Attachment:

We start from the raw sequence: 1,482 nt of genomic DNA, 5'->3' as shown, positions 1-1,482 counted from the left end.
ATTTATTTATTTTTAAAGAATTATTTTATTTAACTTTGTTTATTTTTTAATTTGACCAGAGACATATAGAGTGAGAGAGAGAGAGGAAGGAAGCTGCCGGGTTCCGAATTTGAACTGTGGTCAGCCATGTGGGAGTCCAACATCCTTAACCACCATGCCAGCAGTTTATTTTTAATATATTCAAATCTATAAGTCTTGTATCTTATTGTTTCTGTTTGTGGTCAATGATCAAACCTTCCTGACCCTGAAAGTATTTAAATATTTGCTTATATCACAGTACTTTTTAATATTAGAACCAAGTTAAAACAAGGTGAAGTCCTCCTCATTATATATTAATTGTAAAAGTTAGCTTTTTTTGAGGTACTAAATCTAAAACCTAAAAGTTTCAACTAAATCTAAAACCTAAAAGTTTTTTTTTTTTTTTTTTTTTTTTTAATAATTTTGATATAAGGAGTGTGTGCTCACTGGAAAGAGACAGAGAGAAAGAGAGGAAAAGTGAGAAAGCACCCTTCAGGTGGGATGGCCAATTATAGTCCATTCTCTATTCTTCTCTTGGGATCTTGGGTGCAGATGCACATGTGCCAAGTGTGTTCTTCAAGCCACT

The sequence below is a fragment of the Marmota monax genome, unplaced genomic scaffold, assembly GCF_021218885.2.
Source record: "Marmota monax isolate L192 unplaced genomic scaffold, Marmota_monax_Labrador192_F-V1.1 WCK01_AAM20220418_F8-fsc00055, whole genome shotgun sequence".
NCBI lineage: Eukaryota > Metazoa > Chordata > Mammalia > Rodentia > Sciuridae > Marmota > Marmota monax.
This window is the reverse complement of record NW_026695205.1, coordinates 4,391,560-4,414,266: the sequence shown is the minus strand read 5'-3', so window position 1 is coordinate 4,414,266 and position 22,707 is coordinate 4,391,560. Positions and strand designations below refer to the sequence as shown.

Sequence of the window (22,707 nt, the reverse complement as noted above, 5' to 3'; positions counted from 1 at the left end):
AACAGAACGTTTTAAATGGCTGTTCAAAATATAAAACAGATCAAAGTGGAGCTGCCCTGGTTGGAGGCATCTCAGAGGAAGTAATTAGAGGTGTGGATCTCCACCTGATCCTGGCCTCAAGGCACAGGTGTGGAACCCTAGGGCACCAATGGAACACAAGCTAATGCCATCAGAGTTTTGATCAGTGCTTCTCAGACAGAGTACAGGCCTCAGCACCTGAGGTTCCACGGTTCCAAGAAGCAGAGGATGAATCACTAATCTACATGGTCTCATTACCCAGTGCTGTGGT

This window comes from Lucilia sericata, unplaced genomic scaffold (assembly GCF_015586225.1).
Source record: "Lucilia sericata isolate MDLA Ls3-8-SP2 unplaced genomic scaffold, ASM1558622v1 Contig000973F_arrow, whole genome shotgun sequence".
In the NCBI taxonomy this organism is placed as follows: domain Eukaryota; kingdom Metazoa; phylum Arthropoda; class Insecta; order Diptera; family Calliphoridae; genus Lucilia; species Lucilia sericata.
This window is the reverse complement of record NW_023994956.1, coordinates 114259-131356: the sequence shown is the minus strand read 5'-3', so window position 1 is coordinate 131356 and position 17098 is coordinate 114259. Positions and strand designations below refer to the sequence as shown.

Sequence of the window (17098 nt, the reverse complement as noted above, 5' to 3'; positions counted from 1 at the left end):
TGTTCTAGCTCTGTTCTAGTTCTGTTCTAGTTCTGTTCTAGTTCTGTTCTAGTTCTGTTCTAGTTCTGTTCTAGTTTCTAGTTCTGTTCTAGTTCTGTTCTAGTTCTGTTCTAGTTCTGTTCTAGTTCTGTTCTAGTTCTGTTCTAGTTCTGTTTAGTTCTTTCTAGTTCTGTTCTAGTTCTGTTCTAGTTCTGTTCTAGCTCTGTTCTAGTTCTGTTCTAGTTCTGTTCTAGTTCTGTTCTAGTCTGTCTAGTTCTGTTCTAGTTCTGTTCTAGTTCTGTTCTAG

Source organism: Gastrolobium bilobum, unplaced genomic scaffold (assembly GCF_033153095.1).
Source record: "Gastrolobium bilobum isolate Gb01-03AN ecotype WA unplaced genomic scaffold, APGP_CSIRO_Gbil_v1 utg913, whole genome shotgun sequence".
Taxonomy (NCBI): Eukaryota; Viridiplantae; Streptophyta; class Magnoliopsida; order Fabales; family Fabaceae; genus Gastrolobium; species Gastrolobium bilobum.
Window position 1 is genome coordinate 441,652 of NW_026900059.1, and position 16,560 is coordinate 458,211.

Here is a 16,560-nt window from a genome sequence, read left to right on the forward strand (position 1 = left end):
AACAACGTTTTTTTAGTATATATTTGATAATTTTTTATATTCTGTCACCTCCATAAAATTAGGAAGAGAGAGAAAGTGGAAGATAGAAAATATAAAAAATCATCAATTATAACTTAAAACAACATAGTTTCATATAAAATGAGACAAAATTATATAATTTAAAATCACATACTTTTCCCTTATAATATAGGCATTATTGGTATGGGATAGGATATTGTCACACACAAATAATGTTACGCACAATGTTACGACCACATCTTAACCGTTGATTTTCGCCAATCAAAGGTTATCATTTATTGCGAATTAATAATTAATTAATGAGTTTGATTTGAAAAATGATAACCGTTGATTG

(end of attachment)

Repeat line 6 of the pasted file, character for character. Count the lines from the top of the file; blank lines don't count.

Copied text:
This window is the reverse complement of record NW_026695205.1, coordinates 4,391,560-4,414,266: the sequence shown is the minus strand read 5'-3', so window position 1 is coordinate 4,414,266 and position 22,707 is coordinate 4,391,560. Positions and strand designations below refer to the sequence as shown.